What is stress?
Any condition that harms the body or damages, breaks down, or causes the death of few or many cells is defined as stress. If the diet is adequate, repair quickly occurs, but when rebuilding fails to keep pace with destruction, illness is produced. Disease usually results from a multiple stresses such as anxiety, over-work, bacterial or viral attack, exercise, inadequate diet and sleep. Unfortunately, it usually brings on numerous other stresses: poor appetite, nausea, vomiting, faulty absorbtion, fever, pain, diarrhea, dehydration, high urinary losses of many nutrients, exposure to x-rays, and the use of drugs.
In the same way it requires more material for the repair of a damaged house than for the upkeep of one in good condition, every nutrient is needed in larger amounts to repair a body damaged by the multiple stresses that cause disease and result from it. For example, the stress (or damage) caused by x-raying an animal or giving it any one of many commonly used drugs increases the need for protein, lineolic acid, several minerals, and vitamins A, C, and all the B vitamins. Presumably the same is true of humans.
Regardless of the forms of stress, the body immediately tries to repair damage done, but it cannot unless all nutrients are generously supplied. The nutritional needs increase tremendously at the very time eating is most difficult; and a diet adequate for a healthy individual becomes markedly inadequate for an ill one.
The great medical genius, Dr. Hans Seyle, of the University of Montreal, revolutionized medical thinking with his theory, now confirmed by thousands of studies, that the body reacts to every variety of stress in the same way. At the onset of stress the pituatary gland starts protective action by secreting hormones, ACTH and STH. These hormones, carried in the blood to two small glands above the kidneys, the adrenals, cause the outside border, or cortex, to produce cortisone and other hormones. Although the center of these glands produce adrenaline, the adrenal hormones referred to throughout this book are those made by the cortex.
These adrenal cortex hormones quickly prepare the body to meet the emergency; proteins, at first drawn from the thymus and lymph glands, are broken down to form sugar neccesary for immediate energy; the blood sugar soars and remaining sugar is stored in the liver in the form of glycogen which can be instantly converted to sugar if needed; the blood pressure increases, minerals are drawn from the bones, fat is mobilized from storage depots, an abnormal amount of salt is retained, and many other changes take place which prepare the body for fight-or-flight. These changes also make it possible to repair vital tissues by a process of robbing Peter to pay Paul.
If the stress continues, the body sets up for a “stage of resistance” in which it repairs itself by rebuilding with all the materials at hand. When the diet is adequate a person may go for years withstanding tremendous stress with little apparent harm. Should the raw materials be insufficient to meet the needs, however, there comes a stage of exhaustion. Disease develops, if it has not already done so, and eventually death threatens or results.
The first two stages of stress are characterized by constant damage and repair; most illnesses fall in stage three, which is reached when repair fails. Intense stress, such as drastic surgery, a serious car accident, or severe burn may cause a person to pass through all three stages—alarm, resistance, and exhaustion—all in a single day. More often we experience repeated “alarm reactions” and live through hundreds of “stages of resistance”.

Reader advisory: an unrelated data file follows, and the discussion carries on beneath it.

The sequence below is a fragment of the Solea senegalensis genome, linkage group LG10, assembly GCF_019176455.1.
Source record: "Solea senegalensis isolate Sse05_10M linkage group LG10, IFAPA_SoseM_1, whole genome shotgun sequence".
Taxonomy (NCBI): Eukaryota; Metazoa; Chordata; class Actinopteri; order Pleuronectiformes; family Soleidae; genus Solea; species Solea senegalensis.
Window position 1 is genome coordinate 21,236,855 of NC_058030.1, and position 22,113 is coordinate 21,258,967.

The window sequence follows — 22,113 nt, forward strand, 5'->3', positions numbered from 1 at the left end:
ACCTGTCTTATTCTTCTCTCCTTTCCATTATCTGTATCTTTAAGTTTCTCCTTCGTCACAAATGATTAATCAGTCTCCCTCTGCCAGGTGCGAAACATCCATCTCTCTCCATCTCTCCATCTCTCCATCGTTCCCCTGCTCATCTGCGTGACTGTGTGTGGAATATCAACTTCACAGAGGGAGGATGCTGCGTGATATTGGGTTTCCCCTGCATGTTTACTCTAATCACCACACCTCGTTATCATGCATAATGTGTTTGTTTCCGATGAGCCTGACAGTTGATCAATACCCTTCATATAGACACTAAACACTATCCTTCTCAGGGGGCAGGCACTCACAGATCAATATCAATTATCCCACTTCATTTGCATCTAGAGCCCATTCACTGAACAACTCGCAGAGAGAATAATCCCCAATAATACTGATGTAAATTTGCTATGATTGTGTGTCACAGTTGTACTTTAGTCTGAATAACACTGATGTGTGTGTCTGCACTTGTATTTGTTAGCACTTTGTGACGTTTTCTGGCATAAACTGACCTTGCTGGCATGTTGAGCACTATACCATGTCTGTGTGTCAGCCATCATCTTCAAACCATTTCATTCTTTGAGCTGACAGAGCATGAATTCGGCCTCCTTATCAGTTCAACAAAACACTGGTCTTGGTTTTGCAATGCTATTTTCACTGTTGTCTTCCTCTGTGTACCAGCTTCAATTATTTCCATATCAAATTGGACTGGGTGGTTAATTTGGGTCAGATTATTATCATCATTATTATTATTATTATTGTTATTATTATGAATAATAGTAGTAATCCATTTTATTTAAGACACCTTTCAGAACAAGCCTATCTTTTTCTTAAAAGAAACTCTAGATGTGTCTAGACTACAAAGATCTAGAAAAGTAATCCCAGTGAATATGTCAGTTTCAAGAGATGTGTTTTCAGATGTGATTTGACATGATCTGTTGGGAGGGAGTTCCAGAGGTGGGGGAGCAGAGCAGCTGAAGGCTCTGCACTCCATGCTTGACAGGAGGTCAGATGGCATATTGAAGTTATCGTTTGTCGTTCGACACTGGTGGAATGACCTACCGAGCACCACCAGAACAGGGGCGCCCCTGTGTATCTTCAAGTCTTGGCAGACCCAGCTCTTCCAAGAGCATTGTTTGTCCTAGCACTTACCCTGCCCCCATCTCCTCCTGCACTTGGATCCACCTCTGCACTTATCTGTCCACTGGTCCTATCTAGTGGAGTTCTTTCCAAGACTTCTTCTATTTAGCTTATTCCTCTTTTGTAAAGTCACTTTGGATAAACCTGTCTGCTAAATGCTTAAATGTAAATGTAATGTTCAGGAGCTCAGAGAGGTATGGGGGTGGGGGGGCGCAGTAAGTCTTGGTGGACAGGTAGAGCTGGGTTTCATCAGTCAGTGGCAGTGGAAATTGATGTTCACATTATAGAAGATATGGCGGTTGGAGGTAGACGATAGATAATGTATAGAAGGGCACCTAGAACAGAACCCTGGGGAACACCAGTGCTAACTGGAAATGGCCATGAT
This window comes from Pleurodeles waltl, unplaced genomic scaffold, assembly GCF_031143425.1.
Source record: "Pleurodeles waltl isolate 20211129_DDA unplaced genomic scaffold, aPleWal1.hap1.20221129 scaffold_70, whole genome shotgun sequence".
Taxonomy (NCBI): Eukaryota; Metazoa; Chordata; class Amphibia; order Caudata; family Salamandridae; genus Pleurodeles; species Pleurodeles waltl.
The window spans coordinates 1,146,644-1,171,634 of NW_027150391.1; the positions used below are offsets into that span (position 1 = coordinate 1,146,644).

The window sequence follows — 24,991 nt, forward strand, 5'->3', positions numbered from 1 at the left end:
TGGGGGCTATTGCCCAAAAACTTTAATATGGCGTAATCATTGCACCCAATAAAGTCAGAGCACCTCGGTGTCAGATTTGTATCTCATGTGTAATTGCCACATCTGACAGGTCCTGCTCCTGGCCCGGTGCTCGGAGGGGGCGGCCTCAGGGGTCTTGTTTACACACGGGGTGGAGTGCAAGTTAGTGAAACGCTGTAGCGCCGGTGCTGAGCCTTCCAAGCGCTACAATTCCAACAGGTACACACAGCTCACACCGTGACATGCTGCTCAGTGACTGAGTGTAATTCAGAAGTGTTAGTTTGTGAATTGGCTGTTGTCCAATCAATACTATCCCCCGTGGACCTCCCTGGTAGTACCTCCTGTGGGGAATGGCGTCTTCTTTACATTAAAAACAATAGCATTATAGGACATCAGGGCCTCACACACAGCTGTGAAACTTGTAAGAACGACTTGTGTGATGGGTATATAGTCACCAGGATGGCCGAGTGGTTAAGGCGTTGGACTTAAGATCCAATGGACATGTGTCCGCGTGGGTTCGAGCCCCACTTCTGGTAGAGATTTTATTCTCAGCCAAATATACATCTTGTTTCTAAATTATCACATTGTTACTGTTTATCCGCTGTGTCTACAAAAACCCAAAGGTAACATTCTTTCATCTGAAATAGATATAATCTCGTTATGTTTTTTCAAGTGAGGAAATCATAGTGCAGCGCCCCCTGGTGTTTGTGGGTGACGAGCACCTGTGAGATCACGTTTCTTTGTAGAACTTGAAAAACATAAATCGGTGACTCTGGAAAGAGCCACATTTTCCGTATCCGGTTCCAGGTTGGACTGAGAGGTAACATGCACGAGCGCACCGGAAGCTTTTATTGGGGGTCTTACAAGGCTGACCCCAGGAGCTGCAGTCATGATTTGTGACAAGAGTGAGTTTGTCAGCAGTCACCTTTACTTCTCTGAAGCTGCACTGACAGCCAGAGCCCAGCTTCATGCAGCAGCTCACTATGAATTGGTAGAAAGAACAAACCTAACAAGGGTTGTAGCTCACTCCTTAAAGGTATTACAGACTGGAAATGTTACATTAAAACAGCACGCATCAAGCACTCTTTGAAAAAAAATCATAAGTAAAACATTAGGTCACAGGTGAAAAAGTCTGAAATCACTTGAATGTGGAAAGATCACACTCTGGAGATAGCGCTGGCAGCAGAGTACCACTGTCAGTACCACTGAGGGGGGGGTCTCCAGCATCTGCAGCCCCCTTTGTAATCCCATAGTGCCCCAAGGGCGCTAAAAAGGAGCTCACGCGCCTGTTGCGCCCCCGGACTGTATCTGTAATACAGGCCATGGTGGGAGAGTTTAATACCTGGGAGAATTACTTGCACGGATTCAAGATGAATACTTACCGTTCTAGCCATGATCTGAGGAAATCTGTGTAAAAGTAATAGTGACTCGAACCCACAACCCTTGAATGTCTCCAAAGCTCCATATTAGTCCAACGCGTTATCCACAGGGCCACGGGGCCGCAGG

If stress is prolonged after the thymus and lymph glands, whose proteins are purposely destroyed, have shriveled, proteins from the blood plasma, liver, kidneys, and other parts of the body are used. When stress is prolonged, muscle cells are destroyed as well. In ulcerative colitis, the destruction of protein brought on by prolonged stress literally eats away the lining of the intestine. During a single day of severe stress, the urinary loss of nitrogen has shown that the amount of body protein destroyed equals that supplied by 4 quarts of milk.
Moral of the story. Exercise is stress. More is not better.
In my relative youth, the first sign of over training was a plateau in gains. Now it's illness. I can train a cold into myself in 2 week...gauranteed. And that's just by doing what I did back in high school.
So if anyone is a victim of regular colds or no gains in size or strength (after an exciting first year of training or so), you know the culprit. You're unwittingly cannabilizing yourself.
The more intense the workout, the more rest time needed to recover. The more advanced the athlete, the more intense the workout, more rest time.
Our bodies get stronger in the recovery phase, cut it short, and your gains will be cut short.
ALL exercise is stress, if you do 3 MA workouts and 2 ST workouts, you are working out 5 times a week, if you do MA on Monday and ST on tuesday, you are working out 2 days in a roll, that is how your nervouse system "sees' it, alternating body parts does NOT change the OVERALL stress on the WHOLE body.
Keinhaar is correct. :)
Regarding splitting the routine; furthermore we aren't made of detachable lego pieces. Pulling movements do incorporate a head of the triceps whether ya think so or not. Adduction of the upper arm (a la bench press) also recruits, albeit secondarily, one of the biceps bellys. Yaren't even giving the muscle groups adequate rest if you split it up so much...much less the systems which suppor them.
On a "shoulders day" people do an over head press. Well, what do you think is being used during the bench press on "chest day"? Most of your shoulder and triceps. And then on to "arms" day were you get the triceps a THIRD time. And then compounding that with multiple sets per body part. C'mon now. :rolleyes: